This post was first published by Mike Griffin on March Communications’ blog PR Nonsense.
It’s been a bit of a hard week for New York Mayoral candidate Anthony Weiner. Even if you’re the type to just casually flip through the news channels at night, you probably recall how the former Congressman forever tainted his political career by inappropriately texting and tweeting with multiple women (none of whom happened to be his wife).
Having reentered the political arena in the New York City Mayoral race, Weiner has a repaired moral compass and the conviction that he is the right person to “fight for” the city.But like the ghosts of girlfriends past, Mr. Weiner’s previous mistakes have come back to haunt him. Amidst mounting media pressure, Weiner admitted on Tuesday to continuing the very same behavior that forced him to resign from Congress well past his premature retirement.
His alias during the exchanges, Carlos Danger, has been a trending topic on Twitter for the past several days. His wife has publically stated the she stands behind him, and that they as a couple have moved on from their tumultuous past. But is this rebranding effort going to bear any fruit?
Can Rebranding Save Public Perception?
Politics aside, there’s an invaluable public relations lesson to take away from Mr. Weiner’s predicament. PR pros, all too familiar with crisis communication, know the catastrophic damage that blunders can do to company images. Following standard protocol, the general consensus is to be as transparent, proactive and available to the media as possible.
In some instances, a complete rebranding initiative must be undertaken (think Netflix, circa 2011). Sometimes, these strategic steps are enough to salvage a company’s public perception and protect revenues. In other instances, such as Radio Shack’s attempted transition to “The Shack,” the rebranding effort isn’t enough. For one reason or another, people just can’t shake the company image ingrained in their memories.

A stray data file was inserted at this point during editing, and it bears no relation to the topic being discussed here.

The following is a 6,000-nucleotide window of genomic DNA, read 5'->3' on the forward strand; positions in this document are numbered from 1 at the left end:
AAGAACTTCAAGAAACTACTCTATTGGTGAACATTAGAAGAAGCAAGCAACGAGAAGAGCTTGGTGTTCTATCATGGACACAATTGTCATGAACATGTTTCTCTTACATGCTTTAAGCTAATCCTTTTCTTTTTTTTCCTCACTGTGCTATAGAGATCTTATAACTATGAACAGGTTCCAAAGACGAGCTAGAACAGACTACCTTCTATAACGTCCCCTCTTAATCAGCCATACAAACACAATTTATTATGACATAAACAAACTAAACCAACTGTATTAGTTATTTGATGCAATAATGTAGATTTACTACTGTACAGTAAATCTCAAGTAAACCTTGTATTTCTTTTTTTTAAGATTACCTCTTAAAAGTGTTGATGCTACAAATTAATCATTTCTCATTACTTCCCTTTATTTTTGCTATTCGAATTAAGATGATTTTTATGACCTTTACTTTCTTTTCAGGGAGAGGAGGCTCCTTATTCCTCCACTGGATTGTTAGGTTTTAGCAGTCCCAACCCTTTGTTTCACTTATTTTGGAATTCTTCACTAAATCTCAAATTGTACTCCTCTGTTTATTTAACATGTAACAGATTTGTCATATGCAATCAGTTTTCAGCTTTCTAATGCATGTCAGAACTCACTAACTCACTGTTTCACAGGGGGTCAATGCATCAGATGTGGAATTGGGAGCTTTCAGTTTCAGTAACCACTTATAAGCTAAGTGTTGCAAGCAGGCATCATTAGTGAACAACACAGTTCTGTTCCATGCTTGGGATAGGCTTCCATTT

Some companies, such as Dominos, address this issue by going back to square one and improving their product. However, in instances where the product is great, and the fault lies with a prominent company spokesperson, businesses may need to strike an extended apologetic tone to win back the hearts of customers. In the case of Mr. Weiner, the latter approach certainly seems to be a logical choice.
In today’s world of near constant communication, a PR crisis can be just around the corner. After all, people are people, and mistakes will be made. Yet the resiliency (or lack thereof) a company displays in times of peril is likely to determine its public perception for years to come. As for Mr. Weiner’s fate, we’ll just have to wait and see…